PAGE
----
File this one under "likely not aliens, but you never know."
A team of Australian astronomers discovered a mysterious radio signal of unknown origin, saying it requires further investigation to determine its source.
The bright and compact radio signal, given the designation J054149.24–641813.7, was discovered by a team led by Joel Balzan of Western Sydney University in Australia, a press statement reveals.
Radio sources are generally emitted by pulsars, nebulae, quasars, and radio galaxies, though some radio sources over the years have been anomalous and unattributed, leading to theories that they might come from intelligent extraterrestrial civilizations.
One of the leading examples is the Wow! Signal, which was recently the focus of an investigation by amateur astronomer Alberto Caballero, who believes he may have pinpointed its source at a Sun-like star 1,800 lightyears from Earth.
The Western Sydney University researchers, who outlined their findings in a paper published in pre-print server arXiv, haven't suggested aliens are the source of J054149.24–641813.7. However, they did eliminate some common radio sources from contention and said more observations are needed to help uncover the mysterious signal's origins.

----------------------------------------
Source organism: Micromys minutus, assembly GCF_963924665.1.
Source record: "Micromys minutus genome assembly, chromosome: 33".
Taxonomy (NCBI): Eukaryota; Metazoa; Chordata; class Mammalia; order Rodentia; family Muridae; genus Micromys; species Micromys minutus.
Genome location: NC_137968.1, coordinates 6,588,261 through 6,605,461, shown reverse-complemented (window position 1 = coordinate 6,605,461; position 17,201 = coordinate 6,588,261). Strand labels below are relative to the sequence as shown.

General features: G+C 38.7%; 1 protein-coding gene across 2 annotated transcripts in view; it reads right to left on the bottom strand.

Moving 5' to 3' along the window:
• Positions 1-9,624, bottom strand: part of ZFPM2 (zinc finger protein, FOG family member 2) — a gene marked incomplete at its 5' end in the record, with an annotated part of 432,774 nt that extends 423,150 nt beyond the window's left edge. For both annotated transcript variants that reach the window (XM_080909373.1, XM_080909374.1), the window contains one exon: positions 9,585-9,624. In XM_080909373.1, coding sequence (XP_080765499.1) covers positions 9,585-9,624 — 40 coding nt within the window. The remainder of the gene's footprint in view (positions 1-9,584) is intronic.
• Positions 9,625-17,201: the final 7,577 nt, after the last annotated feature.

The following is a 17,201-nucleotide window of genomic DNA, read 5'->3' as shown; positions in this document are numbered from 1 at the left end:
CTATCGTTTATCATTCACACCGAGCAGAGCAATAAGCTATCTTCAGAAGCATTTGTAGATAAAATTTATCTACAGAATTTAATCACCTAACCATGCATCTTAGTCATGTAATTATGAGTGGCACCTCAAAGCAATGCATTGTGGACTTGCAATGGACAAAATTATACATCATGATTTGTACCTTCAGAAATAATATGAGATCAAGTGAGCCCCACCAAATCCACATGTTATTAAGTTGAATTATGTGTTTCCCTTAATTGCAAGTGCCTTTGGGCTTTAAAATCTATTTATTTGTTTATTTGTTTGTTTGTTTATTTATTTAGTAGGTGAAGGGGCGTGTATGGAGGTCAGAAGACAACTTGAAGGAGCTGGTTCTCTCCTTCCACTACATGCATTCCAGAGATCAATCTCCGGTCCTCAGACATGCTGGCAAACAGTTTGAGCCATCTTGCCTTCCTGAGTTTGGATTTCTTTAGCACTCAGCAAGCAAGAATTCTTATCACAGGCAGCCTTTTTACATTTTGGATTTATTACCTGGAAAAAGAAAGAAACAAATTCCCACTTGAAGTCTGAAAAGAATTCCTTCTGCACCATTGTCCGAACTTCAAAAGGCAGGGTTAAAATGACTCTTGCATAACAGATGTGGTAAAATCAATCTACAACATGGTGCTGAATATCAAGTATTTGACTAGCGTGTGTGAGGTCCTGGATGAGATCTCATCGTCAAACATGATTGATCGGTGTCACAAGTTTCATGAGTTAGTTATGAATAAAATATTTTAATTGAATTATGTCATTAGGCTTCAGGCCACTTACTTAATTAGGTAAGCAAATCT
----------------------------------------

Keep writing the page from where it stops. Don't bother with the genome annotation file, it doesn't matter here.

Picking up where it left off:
A cosmic outlier 60 million lightyears from Earth
The team discovered the radio source while observing galaxy NGC 2082 using Australian Square Kilometer Array Pathfinder (ASKAP), Australia Telescope Compact Array (ATCA), and the Parkes radio telescope. They identified a strong point radio source 20 arcseconds from the center of the galaxy. NGC 2082 is located approximately 60 million lightyears from Earth.
In their paper, the scientists revealed that the radio luminosity of J054149.24–641813.7 at 888 MHz is at a level of 129 EW/Hz and has a flat radio spectral index (about 0.02). This, they explained, means the radio source is likely not a supernova remnant (SNR) or a pulsar and suggests it may be of thermal origin.
They also highlighted the compact nature of the radio source and its location relative to its galaxy, stating that it drew comparisons to some fast radio bursts (FRBs).
The most likely possibility, the researchers explained, is that J054149.24–641813.7 is an extragalactic background source, such as a quasi-stellar object (QSO, quasar), radio galaxy, or active galactic nucleus (AGN). More data is needed, however, to confirm their hypothesis.